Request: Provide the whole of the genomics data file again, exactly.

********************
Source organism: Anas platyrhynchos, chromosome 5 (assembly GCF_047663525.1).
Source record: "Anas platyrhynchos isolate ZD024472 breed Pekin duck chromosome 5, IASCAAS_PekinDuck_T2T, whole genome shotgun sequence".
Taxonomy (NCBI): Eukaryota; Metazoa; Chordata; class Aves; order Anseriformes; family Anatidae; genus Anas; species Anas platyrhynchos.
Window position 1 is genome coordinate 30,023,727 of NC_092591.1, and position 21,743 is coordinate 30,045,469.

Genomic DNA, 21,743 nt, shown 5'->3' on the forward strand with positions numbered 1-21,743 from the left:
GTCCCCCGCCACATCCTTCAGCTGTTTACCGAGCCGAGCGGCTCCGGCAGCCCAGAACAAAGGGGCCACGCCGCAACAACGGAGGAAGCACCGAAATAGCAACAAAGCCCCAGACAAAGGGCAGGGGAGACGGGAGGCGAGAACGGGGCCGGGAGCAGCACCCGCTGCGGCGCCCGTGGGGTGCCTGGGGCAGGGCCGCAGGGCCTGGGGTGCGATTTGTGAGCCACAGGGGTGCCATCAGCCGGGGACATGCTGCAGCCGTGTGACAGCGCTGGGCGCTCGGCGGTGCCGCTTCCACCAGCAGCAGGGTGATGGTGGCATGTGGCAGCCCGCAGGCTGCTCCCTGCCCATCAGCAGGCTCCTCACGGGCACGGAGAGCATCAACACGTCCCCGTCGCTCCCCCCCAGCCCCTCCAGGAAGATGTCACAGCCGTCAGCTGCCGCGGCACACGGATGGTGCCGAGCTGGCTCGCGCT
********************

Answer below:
Source organism: Anas platyrhynchos, chromosome 5 (assembly GCF_047663525.1).
Source record: "Anas platyrhynchos isolate ZD024472 breed Pekin duck chromosome 5, IASCAAS_PekinDuck_T2T, whole genome shotgun sequence".
Taxonomy (NCBI): Eukaryota; Metazoa; Chordata; class Aves; order Anseriformes; family Anatidae; genus Anas; species Anas platyrhynchos.
Window position 1 is genome coordinate 30,023,727 of NC_092591.1, and position 21,743 is coordinate 30,045,469.

Genomic DNA, 21,743 nt, shown 5'->3' on the forward strand with positions numbered 1-21,743 from the left:
GTCCCCCGCCACATCCTTCAGCTGTTTACCGAGCCGAGCGGCTCCGGCAGCCCAGAACAAAGGGGCCACGCCGCAACAACGGAGGAAGCACCGAAATAGCAACAAAGCCCCAGACAAAGGGCAGGGGAGACGGGAGGCGAGAACGGGGCCGGGAGCAGCACCCGCTGCGGCGCCCGTGGGGTGCCTGGGGCAGGGCCGCAGGGCCTGGGGTGCGATTTGTGAGCCACAGGGGTGCCATCAGCCGGGGACATGCTGCAGCCGTGTGACAGCGCTGGGCGCTCGGCGGTGCCGCTTCCACCAGCAGCAGGGTGATGGTGGCATGTGGCAGCCCGCAGGCTGCTCCCTGCCCATCAGCAGGCTCCTCACGGGCACGGAGAGCATCAACACGTCCCCGTCGCTCCCCCCCAGCCCCTCCAGGAAGATGTCACAGCCGTCAGCTGCCGCGGCACACGGATGGTGCCGAGCTGGCTCGCGCT